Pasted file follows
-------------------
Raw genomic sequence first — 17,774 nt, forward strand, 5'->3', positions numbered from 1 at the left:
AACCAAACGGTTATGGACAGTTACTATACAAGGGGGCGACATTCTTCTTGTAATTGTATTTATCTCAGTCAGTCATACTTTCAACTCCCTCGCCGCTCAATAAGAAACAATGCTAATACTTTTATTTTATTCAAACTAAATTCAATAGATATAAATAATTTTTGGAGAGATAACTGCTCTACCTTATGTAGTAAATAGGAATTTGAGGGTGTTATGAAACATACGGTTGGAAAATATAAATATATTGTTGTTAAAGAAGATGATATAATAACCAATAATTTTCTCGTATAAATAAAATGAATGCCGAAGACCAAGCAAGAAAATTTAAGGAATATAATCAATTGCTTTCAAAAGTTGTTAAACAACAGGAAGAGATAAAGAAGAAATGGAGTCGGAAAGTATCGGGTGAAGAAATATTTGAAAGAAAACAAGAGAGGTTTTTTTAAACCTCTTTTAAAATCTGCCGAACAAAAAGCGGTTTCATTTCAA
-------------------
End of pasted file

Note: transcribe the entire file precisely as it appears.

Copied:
Raw genomic sequence first — 17,774 nt, forward strand, 5'->3', positions numbered from 1 at the left:
AACCAAACGGTTATGGACAGTTACTATACAAGGGGGCGACATTCTTCTTGTAATTGTATTTATCTCAGTCAGTCATACTTTCAACTCCCTCGCCGCTCAATAAGAAACAATGCTAATACTTTTATTTTATTCAAACTAAATTCAATAGATATAAATAATTTTTGGAGAGATAACTGCTCTACCTTATGTAGTAAATAGGAATTTGAGGGTGTTATGAAACATACGGTTGGAAAATATAAATATATTGTTGTTAAAGAAGATGATATAATAACCAATAATTTTCTCGTATAAATAAAATGAATGCCGAAGACCAAGCAAGAAAATTTAAGGAATATAATCAATTGCTTTCAAAAGTTGTTAAACAACAGGAAGAGATAAAGAAGAAATGGAGTCGGAAAGTATCGGGTGAAGAAATATTTGAAAGAAAACAAGAGAGGTTTTTTTAAACCTCTTTTAAAATCTGCCGAACAAAAAGCGGTTTCATTTCAA